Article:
Nate Pyle has a good article on the issue of men objectifying women. It’s certainly worth reading and makes a few points in particular that I think are worthwhile, namely that men have responsibility for seeing and treating women as valued human persons, that to fail to do so is to forfeit humanity (since, presumably, being human involves treating other humans as ends and possessing the ability to do this), and that there exists a culture of fear between women and men within the church. He says, “a woman should not have to feel like she needs to protect you from you.”
Clearly, Pyle is concerned for placing the burden of responsibility here on men. He says, “The moment you play the victim you fall into the lie that you are simply embodied reaction to external stimuli unable to determine right from wrong, human from flesh.” And again, “You need to be in control of you.” And finally, “If you do stupid things it is because you chose to do stupid things.”
My concern is that he puts forward a false dichotomy between a human as “embodied reaction to external stimuli” and an autonomous free “chooser.” Perhaps if Pyle had specified a bit better what this choice looks like and in what circumstances choice occurs, the situation would be clearer. Certainly, men who are engaged in a long term struggle with lust don’t feel like free choosers. It remains an open question which word to assign to their struggle (Kent Dunnington has opted for the word “habit” in this case). But my point is, there are a great many restrictors to “free choice” that make the situation a bit more complex. I’ll just say a few words about habit.
With regard to habit, there are so many choices that I make every day that I put almost no reflective thought into. Not all of these are overtly moral choices, i.e. how to put my clothes on, how long to brush my teeth, which route to take to work, etc. But some of them are. For instance, if I regularly drive-through McDonalds for breakfast I might be culpably damaging my body. This is an interesting case because there has actually been a lot of moral backlash against McDonalds for the quality of food they offer, particularly following the “Supersize Me” documentary. Or to take the matter a step further, what if I regularly have a morning smoke on my way to the office.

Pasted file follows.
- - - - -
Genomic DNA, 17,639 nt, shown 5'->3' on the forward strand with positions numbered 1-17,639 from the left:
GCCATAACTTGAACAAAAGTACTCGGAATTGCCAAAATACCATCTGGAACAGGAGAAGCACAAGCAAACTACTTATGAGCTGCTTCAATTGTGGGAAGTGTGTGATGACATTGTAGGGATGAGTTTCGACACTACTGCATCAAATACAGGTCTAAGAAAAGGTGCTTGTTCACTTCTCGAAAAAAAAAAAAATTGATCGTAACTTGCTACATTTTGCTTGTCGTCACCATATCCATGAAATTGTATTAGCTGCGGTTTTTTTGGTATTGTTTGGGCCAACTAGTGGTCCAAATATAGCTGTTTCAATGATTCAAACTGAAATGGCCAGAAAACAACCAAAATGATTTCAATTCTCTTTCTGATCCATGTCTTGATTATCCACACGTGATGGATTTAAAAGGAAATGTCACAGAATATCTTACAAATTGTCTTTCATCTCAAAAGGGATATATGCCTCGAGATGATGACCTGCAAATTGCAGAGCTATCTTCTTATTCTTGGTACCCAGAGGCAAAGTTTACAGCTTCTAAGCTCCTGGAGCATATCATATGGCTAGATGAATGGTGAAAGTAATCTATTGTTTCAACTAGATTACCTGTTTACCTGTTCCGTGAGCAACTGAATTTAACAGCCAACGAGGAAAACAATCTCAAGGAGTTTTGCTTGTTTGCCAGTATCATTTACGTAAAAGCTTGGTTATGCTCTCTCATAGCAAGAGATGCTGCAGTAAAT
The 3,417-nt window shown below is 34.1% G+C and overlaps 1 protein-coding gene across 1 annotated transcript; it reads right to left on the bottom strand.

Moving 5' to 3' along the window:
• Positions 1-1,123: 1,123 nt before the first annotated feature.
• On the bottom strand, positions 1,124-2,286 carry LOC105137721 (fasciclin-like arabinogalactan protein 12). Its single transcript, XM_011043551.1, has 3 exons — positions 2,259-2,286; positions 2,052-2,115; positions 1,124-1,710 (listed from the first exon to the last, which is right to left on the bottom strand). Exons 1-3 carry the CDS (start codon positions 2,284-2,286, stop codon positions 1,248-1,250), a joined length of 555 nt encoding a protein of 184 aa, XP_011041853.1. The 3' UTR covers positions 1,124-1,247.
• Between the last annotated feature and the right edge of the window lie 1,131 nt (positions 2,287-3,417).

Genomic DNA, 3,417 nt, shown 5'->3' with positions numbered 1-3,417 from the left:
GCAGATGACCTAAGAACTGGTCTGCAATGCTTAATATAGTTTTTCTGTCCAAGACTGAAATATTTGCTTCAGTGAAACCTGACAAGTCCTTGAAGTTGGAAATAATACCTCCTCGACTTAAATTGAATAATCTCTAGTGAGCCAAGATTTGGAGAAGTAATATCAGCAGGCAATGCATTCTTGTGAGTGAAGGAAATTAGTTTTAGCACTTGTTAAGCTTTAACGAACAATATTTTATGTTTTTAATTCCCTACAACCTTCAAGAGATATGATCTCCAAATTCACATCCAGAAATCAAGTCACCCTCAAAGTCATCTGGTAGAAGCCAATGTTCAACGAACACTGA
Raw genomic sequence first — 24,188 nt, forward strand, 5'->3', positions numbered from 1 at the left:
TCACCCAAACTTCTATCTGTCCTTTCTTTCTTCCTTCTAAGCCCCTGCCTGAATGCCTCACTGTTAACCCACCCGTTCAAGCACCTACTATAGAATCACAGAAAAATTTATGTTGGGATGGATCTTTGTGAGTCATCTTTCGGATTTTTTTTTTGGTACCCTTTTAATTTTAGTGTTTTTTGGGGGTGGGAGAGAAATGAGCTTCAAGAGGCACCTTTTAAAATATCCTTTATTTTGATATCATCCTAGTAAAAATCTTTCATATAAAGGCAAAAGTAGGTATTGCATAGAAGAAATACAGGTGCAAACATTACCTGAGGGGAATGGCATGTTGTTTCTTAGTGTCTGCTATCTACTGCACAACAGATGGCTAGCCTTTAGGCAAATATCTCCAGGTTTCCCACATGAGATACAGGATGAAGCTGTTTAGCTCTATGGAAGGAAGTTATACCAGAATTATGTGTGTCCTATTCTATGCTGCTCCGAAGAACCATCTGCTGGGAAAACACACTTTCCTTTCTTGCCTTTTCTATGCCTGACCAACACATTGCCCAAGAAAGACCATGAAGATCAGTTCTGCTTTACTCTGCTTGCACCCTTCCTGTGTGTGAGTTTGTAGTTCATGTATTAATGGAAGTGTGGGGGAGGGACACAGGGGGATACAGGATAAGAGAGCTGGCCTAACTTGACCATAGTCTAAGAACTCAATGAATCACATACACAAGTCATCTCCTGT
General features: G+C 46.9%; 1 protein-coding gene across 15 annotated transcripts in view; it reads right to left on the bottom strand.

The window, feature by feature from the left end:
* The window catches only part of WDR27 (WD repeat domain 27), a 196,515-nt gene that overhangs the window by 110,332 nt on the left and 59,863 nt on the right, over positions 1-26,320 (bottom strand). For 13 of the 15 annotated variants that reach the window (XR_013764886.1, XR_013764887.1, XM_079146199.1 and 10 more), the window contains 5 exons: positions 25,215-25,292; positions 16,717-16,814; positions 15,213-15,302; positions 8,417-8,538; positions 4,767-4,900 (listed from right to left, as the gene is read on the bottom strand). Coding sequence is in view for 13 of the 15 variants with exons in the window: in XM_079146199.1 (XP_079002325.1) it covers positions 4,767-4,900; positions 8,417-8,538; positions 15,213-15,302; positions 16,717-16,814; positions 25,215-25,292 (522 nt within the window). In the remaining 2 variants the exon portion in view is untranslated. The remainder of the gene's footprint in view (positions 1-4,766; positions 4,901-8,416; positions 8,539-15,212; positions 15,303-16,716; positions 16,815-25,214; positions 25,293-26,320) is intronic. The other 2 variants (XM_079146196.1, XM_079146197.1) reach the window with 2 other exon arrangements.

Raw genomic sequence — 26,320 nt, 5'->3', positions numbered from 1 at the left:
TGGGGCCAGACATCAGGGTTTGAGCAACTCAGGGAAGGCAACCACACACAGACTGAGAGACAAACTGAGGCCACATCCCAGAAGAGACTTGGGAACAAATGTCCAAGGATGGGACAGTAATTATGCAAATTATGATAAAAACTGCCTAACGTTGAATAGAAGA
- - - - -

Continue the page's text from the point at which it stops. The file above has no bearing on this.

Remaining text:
Now, not all habits are created equal. It’s easier to break the McDonalds habit than the smoking one. And easier to break the smoking habit than the meth habit. But Kent Dunnington suggests that the differences are a matter of degrees, not kind. Our bodies are always involved in our habits. What’s more, there is good evidence to suggest that tolerance and withdrawal are not decisive factors in the continuance of a habit (Johann Hari cites some of the same sources Dunnington does and a few more).
So what breaks habit? Well, clearly humans have responsibility here. If we don’t seem to have either/or freedom about any particular action in the day, we at least of the freedom to plan the development of our identities. If I’m trying to break the McDonalds habit, for instance, I might decide to take an alternate route to work and by some protein bars to bring with me in the morning. The situation is not hopeless.
But the larger point that I’m trying to make is that not all choosers are equal at any given moment. Nor are all choices equally appealing to choosers at any given moment. If I place meth within the hands of a meth addict, I’m an enabler. If I erect a McDonalds near someone who is overweight, my moral responsibility seems softer.
All this is to say, it’s probably wrong to say that the women of Christ’s church have no moral responsibility to dress appropriately. But certainly Pyle is correct to say that men need to worry about themselves. It’s certainly easier to look on a woman dressed immodestly as a person in need of grace like myself when I have been habitually trained and Spiritually enabled to be a servant to righteousness.
In Romans 6, Paul makes the point that we are slaves either to righteousness or unrighteousness. Unrestrained contingent freedom about every choice is not our situation. But we can reckon ourselves as dead to sin and alive in Christ and allow our imaginations to be formed by this alternate reality we find ourselves in.